Outstanding in law and art: Jeremy Levison
Art has a big connection with the private client world and the law in many ways. It includes museums, galleries, donors, bequests, foundations, insurance and art collectors – of which, Levison, one of the founding partners of Levison Meltzer Pigott, is one.
As well as being a renowned family lawyer, Levison has a grand passion for art in its full spectrum and is a supporter of artists unknown, emerging and emerged. On a trip around their City office, he highlighted some of his works which form part of a collection to be found on their website under the section Art@LMP. He also has a love for, and a collection of, classic cars.
Levison, has an all-consuming day job having represented Mandy Smith in her divorce with the Rolling Stone Bill Wyman in 1992, as quoted in the Guardian. He also acted for Ingrid Tarrant splitting from Chris Tarrant of TV fame. They hire Levison because he understands how to represent and work for the wealthy when their unions become unstuck. This work is not to be underestimated in the glare of tabloid publicity, international jurisdictions, large estates and assets to divide or with children involved when emotions are running high.
Levison has often spoken about the importance of art to his life. From his passion for collecting art which started in the 1970s, he founded the idea of an office art gallery whilst at Collyer Bristow and how, when he established his own firm with Simon Pigott, he has used his collection to make the offices of Levison Meltzer Pigott a very special place to work.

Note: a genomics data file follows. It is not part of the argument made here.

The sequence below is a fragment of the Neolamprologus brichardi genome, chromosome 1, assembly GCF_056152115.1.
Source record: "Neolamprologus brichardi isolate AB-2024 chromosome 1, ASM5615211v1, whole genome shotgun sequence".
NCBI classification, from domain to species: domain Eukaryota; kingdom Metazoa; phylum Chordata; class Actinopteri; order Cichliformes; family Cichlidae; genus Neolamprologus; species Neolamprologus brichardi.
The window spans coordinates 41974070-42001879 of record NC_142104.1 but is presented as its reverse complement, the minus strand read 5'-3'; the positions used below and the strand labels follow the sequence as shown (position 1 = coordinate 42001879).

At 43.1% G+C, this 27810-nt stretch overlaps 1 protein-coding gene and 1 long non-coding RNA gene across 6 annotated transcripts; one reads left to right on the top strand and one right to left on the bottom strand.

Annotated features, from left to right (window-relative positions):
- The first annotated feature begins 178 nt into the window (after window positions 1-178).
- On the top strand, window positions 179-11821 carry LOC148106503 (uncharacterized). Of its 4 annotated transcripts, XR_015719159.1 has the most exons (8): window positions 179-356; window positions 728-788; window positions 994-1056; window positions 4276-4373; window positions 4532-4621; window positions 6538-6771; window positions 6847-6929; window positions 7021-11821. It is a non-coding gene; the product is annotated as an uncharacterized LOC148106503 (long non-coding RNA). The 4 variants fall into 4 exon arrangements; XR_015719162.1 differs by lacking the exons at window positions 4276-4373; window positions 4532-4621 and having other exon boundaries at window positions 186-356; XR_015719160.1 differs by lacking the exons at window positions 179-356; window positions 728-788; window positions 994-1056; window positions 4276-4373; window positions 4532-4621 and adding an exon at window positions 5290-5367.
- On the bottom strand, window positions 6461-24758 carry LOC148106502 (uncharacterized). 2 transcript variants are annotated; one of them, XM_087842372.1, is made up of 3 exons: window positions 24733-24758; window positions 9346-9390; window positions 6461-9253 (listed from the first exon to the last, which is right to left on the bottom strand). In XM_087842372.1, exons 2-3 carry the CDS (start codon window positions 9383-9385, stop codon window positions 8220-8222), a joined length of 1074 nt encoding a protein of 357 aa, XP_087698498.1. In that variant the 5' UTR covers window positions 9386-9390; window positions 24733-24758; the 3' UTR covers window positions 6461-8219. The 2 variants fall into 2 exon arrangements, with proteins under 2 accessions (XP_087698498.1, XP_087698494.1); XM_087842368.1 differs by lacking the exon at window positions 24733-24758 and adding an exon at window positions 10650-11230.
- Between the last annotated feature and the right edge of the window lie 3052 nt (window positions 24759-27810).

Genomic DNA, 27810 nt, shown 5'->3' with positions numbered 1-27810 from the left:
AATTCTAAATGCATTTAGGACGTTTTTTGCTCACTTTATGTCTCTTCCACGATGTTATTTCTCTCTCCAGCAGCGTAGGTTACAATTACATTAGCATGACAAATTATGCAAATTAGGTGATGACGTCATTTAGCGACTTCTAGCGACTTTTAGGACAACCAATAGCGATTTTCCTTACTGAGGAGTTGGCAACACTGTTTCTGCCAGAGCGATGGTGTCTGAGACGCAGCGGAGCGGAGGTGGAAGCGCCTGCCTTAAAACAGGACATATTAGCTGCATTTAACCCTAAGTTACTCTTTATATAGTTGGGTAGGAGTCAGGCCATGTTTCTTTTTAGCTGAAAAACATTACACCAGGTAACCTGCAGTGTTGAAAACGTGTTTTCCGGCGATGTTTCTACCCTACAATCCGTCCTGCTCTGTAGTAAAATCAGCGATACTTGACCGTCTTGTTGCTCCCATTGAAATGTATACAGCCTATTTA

A walk around his office includes a wide variety of art and artisan objects which includes artist Anna Keen, a British artist using paint and inks. She was born in the Isle of wight but brought up on a remote Scottish Island. Her watercolours with mixed media look at places like The Thames and record the changing Cityscape.
The art collection also includes some more light hearted pieces with monopoly or Alimonopoly. The artist Kathryn Jackson makes art and will undertake commissions. The piece includes witty, game cards such as “last chance” and “commitment test”.
A magnificent painting, that caught my eye was “Case”, by Lynette Yiadom-Boakye who is best-known for her large-scale, figurative oil paintings and if you wish to see her work, then there are two ways to do so: hire Levison as a lawyer or see her at her own show at Tate Britain at the moment which he says is “well worth a visit.”
It is a varied, colourful, and substantial collection decorating the office walls of Levison Meltzer Pigott. Some often call the City grey but with Levison’s art acquisitions it is anything but.
Tate Britain: Lynette Yiadom Boakye